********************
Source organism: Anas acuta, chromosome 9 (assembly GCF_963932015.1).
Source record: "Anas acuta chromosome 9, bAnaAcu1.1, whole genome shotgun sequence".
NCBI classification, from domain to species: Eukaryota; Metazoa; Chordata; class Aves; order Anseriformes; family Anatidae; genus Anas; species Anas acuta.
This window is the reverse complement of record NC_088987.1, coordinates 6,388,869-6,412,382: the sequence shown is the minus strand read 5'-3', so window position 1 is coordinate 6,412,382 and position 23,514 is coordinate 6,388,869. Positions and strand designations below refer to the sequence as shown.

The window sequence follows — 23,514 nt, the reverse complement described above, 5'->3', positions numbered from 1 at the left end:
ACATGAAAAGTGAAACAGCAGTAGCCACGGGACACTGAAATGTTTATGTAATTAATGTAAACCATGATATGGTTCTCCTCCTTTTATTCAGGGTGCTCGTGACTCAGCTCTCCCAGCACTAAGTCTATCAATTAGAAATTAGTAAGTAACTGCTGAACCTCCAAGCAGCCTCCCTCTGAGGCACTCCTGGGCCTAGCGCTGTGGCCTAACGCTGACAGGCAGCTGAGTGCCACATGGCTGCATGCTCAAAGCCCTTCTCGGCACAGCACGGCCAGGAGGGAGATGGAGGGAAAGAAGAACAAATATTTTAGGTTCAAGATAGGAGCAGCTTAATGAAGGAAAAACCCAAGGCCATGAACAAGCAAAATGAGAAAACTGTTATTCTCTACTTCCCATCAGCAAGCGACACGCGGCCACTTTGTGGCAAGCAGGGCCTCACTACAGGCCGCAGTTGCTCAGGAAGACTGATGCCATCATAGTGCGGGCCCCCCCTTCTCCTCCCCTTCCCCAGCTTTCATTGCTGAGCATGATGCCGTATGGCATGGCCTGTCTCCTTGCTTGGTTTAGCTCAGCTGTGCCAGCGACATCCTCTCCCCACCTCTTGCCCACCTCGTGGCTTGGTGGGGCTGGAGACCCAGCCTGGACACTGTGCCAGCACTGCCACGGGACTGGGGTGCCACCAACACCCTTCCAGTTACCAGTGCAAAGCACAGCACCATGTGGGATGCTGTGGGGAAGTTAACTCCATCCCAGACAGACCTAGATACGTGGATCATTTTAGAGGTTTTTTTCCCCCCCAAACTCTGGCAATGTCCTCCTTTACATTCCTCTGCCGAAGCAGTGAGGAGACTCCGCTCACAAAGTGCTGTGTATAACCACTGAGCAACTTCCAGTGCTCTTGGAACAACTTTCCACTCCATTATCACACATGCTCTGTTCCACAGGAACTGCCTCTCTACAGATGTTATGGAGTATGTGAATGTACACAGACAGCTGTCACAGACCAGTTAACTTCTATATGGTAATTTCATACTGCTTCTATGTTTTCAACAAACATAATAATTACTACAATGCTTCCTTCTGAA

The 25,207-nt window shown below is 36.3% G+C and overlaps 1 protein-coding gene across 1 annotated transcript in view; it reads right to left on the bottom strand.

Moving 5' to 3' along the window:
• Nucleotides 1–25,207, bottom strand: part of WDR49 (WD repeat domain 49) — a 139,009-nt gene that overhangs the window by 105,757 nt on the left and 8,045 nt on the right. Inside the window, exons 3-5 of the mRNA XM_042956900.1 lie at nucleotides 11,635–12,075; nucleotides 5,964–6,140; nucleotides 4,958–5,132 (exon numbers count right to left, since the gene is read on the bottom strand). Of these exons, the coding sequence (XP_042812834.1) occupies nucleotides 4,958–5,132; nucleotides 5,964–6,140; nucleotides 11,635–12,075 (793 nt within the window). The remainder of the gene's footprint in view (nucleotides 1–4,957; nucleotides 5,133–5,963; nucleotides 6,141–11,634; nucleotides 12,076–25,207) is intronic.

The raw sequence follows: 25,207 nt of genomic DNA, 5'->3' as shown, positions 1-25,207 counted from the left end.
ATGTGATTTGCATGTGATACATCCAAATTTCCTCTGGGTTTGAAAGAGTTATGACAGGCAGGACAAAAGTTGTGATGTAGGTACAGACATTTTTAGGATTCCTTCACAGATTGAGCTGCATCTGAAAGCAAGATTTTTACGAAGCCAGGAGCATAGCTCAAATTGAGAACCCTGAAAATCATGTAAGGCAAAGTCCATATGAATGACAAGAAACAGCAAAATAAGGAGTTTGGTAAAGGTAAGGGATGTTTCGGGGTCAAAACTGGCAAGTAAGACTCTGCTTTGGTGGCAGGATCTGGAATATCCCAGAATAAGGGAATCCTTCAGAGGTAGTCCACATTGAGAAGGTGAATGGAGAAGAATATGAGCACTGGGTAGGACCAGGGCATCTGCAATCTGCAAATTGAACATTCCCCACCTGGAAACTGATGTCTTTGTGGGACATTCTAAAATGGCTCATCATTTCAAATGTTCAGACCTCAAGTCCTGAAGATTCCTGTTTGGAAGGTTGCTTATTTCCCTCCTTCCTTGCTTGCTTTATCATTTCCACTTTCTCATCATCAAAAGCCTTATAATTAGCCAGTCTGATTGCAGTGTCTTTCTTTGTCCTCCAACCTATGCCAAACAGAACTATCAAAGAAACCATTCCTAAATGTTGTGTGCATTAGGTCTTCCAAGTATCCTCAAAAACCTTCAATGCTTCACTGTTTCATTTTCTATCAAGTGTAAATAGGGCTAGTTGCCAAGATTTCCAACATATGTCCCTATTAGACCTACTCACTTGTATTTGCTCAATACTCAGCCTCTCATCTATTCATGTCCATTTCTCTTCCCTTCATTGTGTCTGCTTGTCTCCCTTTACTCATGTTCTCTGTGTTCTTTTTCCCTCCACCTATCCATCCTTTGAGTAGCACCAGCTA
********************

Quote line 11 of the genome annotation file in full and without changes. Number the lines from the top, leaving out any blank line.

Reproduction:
ATGTGATTTGCATGTGATACATCCAAATTTCCTCTGGGTTTGAAAGAGTTATGACAGGCAGGACAAAAGTTGTGATGTAGGTACAGACATTTTTAGGATTCCTTCACAGATTGAGCTGCATCTGAAAGCAAGATTTTTACGAAGCCAGGAGCATAGCTCAAATTGAGAACCCTGAAAATCATGTAAGGCAAAGTCCATATGAATGACAAGAAACAGCAAAATAAGGAGTTTGGTAAAGGTAAGGGATGTTTCGGGGTCAAAACTGGCAAGTAAGACTCTGCTTTGGTGGCAGGATCTGGAATATCCCAGAATAAGGGAATCCTTCAGAGGTAGTCCACATTGAGAAGGTGAATGGAGAAGAATATGAGCACTGGGTAGGACCAGGGCATCTGCAATCTGCAAATTGAACATTCCCCACCTGGAAACTGATGTCTTTGTGGGACATTCTAAAATGGCTCATCATTTCAAATGTTCAGACCTCAAGTCCTGAAGATTCCTGTTTGGAAGGTTGCTTATTTCCCTCCTTCCTTGCTTGCTTTATCATTTCCACTTTCTCATCATCAAAAGCCTTATAATTAGCCAGTCTGATTGCAGTGTCTTTCTTTGTCCTCCAACCTATGCCAAACAGAACTATCAAAGAAACCATTCCTAAATGTTGTGTGCATTAGGTCTTCCAAGTATCCTCAAAAACCTTCAATGCTTCACTGTTTCATTTTCTATCAAGTGTAAATAGGGCTAGTTGCCAAGATTTCCAACATATGTCCCTATTAGACCTACTCACTTGTATTTGCTCAATACTCAGCCTCTCATCTATTCATGTCCATTTCTCTTCCCTTCATTGTGTCTGCTTGTCTCCCTTTACTCATGTTCTCTGTGTTCTTTTTCCCTCCACCTATCCATCCTTTGAGTAGCACCAGCTA